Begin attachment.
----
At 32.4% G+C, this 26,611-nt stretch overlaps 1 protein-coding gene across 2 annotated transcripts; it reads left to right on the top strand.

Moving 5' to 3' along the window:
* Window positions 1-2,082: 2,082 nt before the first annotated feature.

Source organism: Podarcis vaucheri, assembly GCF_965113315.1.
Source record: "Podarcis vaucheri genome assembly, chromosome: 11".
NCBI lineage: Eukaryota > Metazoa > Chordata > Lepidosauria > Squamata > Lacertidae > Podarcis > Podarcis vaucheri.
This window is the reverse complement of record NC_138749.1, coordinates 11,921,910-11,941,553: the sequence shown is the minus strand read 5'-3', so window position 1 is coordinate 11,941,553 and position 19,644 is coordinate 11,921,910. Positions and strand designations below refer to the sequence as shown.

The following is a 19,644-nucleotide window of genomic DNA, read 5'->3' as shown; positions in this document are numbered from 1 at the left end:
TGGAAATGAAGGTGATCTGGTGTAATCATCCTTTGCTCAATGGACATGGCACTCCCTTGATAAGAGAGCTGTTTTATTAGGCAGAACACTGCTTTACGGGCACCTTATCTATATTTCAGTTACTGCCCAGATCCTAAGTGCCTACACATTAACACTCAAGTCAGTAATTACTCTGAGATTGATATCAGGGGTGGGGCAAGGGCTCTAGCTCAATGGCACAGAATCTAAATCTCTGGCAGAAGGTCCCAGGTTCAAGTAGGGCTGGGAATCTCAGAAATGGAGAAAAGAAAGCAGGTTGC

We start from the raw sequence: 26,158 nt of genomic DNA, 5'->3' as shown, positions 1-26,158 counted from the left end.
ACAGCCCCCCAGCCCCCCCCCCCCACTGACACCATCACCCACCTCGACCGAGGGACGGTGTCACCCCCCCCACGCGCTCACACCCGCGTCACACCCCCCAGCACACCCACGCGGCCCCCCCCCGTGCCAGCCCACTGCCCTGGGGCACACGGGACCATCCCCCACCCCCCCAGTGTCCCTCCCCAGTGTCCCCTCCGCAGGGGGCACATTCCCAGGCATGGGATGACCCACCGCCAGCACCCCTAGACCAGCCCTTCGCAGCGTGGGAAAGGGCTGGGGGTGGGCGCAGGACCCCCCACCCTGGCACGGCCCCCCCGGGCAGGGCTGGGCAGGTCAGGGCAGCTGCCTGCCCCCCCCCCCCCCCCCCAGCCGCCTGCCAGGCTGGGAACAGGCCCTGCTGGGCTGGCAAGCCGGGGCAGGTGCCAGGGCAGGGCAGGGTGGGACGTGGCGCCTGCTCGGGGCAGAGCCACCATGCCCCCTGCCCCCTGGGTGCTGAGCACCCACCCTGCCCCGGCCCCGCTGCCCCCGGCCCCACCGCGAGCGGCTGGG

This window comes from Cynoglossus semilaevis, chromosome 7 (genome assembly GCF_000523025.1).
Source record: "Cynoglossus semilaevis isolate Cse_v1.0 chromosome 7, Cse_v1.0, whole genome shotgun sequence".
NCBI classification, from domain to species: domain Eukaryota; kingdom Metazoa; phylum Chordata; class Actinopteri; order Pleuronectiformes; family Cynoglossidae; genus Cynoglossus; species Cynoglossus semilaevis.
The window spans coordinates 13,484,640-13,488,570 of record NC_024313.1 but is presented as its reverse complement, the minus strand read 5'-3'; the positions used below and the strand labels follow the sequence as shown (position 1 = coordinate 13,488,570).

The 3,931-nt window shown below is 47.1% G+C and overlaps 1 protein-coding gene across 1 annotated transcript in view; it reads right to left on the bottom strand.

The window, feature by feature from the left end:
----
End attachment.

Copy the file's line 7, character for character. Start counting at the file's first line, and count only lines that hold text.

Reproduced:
This window is the reverse complement of record NC_138749.1, coordinates 11,921,910-11,941,553: the sequence shown is the minus strand read 5'-3', so window position 1 is coordinate 11,941,553 and position 19,644 is coordinate 11,921,910. Positions and strand designations below refer to the sequence as shown.